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Happy Birthday Sonic the Hedgehog

Though Sonic turned 20 yesterday, the spiky-haired Sega mascot’s appeal has always come down to his enduring teenage spirit.

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Happy Birthday Sonic the Hedgehog

Though Sonic the Hedgehog celebrated his 20th birthday yesterday, the spiky-haired Sega mascot’s appeal has always come down to his enduring teenage spirit: He tears through every environment (be it side-scrolling 2D levels or his very iffy forays into 3D games) at a breakneck pace, he aloofly throws innumerable hand gestures at the player to put the accent on each victory, and he’ll start impatiently tapping his feet and checking his nonexistent watch if you ignore him for longer than five seconds. Sonic had always served as the edgy antithesis to a certain squeaky-clean Italian plumber, the unruffled cool to offset the loveable buffoon, the Rolling Stones to Nintendo’s genial and affable Beatles. And while bridges have since been built between the two, a collaborative effort between Sonic and Mario would have been unthinkable at the peak of the early-‘90s console wars. To declare your childhood allegiance to Sonic over Mario spoke volumes, and hinted that your next 10 years might be spent listening to Beck and watching Tarantino films.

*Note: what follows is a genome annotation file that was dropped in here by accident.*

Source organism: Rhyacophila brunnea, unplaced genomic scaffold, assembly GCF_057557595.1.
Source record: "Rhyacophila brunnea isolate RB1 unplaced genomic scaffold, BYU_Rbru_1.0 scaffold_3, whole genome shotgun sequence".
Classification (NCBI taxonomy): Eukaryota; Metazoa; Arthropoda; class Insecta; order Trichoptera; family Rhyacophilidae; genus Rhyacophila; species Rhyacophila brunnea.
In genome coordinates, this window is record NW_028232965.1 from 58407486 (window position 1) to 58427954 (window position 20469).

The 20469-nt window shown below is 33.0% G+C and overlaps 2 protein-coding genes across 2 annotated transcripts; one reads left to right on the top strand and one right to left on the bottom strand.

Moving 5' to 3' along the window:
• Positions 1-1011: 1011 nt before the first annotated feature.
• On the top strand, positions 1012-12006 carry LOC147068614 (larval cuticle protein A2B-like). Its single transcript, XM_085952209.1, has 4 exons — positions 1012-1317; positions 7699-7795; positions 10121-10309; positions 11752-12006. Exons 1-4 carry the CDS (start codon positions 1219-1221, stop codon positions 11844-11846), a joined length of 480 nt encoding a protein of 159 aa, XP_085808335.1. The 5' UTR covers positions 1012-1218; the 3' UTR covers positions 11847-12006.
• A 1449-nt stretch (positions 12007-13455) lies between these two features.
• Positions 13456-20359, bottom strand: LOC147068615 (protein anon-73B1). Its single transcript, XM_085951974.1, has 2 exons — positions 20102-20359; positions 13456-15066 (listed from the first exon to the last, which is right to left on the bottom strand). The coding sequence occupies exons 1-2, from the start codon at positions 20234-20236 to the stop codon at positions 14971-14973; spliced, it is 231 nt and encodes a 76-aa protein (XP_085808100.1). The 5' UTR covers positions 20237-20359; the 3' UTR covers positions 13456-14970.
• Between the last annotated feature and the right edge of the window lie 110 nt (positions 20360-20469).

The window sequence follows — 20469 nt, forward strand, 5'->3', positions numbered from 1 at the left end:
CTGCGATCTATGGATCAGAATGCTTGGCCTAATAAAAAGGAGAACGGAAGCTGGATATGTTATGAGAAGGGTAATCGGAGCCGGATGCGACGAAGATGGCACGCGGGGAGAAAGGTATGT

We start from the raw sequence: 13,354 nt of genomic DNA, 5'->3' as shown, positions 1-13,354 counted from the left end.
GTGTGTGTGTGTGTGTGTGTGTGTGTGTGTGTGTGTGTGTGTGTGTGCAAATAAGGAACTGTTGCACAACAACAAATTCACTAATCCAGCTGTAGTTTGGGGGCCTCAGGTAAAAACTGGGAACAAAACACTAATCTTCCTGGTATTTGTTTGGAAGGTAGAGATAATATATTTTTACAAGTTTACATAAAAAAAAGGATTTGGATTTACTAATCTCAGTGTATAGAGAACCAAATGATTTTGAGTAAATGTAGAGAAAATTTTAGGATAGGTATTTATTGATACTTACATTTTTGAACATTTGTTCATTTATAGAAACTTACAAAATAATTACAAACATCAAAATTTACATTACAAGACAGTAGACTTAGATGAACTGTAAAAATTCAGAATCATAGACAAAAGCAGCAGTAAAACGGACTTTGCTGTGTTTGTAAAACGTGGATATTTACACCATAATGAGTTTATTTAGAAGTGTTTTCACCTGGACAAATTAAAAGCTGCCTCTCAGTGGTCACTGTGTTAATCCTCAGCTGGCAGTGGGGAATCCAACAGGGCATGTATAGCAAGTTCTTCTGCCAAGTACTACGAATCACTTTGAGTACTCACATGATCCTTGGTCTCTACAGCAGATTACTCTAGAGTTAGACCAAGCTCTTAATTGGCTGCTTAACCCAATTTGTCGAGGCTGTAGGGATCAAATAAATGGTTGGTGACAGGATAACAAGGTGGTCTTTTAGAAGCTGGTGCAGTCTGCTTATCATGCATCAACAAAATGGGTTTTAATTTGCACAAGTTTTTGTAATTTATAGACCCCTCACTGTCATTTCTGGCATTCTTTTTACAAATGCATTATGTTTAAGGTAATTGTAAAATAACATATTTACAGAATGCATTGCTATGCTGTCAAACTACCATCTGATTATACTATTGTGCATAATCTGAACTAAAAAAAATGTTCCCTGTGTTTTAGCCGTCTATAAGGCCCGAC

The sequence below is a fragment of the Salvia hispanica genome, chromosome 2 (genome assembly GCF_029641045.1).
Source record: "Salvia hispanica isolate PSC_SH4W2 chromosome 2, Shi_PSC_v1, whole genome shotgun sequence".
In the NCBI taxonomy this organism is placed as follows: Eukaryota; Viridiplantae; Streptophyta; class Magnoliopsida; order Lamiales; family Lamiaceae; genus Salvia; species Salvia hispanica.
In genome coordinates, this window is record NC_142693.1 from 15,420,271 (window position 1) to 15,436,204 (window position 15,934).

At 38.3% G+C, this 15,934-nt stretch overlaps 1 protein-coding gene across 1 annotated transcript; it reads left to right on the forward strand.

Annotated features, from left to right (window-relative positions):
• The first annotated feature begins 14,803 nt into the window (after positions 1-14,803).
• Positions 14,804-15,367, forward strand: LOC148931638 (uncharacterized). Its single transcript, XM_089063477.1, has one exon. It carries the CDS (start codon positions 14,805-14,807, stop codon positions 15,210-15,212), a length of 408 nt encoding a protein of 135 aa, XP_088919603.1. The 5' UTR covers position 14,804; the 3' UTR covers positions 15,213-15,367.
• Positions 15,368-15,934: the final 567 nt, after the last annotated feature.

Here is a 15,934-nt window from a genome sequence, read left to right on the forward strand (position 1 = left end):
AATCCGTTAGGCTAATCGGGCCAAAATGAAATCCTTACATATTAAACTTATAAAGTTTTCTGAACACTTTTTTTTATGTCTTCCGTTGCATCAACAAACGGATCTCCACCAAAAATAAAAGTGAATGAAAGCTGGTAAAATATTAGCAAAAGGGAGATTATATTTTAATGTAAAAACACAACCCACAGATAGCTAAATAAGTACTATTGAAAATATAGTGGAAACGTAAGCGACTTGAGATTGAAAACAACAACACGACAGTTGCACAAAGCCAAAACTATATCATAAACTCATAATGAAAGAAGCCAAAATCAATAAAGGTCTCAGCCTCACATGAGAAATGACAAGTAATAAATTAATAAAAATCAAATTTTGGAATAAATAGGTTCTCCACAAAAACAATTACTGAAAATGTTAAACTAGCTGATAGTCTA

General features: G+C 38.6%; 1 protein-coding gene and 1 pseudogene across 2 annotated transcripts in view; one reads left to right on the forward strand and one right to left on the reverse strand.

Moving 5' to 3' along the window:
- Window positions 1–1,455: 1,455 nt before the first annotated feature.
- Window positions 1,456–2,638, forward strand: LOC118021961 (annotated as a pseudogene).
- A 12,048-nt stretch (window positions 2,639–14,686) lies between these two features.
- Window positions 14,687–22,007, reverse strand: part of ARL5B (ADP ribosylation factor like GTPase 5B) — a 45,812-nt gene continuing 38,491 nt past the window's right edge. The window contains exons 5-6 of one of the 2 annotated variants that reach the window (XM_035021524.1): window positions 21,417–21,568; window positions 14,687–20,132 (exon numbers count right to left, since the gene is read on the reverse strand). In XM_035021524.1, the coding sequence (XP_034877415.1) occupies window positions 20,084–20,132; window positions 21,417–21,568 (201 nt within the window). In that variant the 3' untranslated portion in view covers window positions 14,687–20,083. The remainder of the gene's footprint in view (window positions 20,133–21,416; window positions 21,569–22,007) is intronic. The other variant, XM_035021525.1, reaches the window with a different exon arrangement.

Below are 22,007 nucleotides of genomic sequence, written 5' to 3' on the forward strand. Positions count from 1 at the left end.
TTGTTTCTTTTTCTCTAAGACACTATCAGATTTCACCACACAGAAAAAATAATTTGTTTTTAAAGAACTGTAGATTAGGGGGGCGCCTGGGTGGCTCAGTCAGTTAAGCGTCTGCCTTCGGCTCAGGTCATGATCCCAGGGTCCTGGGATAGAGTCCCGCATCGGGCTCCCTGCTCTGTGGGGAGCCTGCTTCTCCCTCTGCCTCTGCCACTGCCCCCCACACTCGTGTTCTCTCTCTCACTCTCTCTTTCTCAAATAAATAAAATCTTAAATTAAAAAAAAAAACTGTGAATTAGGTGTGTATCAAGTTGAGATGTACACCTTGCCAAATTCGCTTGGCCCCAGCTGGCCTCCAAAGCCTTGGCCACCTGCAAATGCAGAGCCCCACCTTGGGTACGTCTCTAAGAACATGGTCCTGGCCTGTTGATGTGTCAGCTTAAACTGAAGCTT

Sonic’s own teenage years have seen him flying off the rails, perhaps propping up some Mobius bar and knocking back whiskeys with Crash Bandicoot, Earthworm Jim, and Rayman. With the poor performance of the Dreamcast forcing Sega’s hand to bow out of manufacturing hardware, Sonic had emphatically fallen off the radar, given there was now no console for him to emblazon as its poster boy. After the undervalued Sonic Adventure, the blue-haired hedgehog limped through countless ports and was prostituted across each console in a series of increasingly poor titles (see the sloppy Sonic Heroes and the monotonous Sonic Unleashed). While Mario went from strength to strength as he ascended through 3D games (scoring cast-iron classics with Super Mario 64 and more recently with Super Mario Galaxy), Sega’s flagship character was a spent force. And even when the two rival brands buried the hatchet in 2008 for an Olympic Games frolic for the Wii, you got the impression that the nice-as-pie plumber was throwing a bone to the down-on-his-luck hedgehog. After almost a decade in the video-game doldrums, he needed it.

And while Sega may never be able to capture timeless moments like these again, the trailer for Sonic’s 20th-anniversary outing arouses a glimmer of hope that he may yet enjoy a renaissance. Nostalgia is very much a marked selling point for the forthcoming Sonic Generations, which comes as no surprise considering recent memories of the character are flooded with woeful disappointments (including, worryingly, the game that coincided with his 15th anniversary). If there’s anyone crying out for a return to form, though, it’s Sonic the Hedgehog…and Michael Stipe.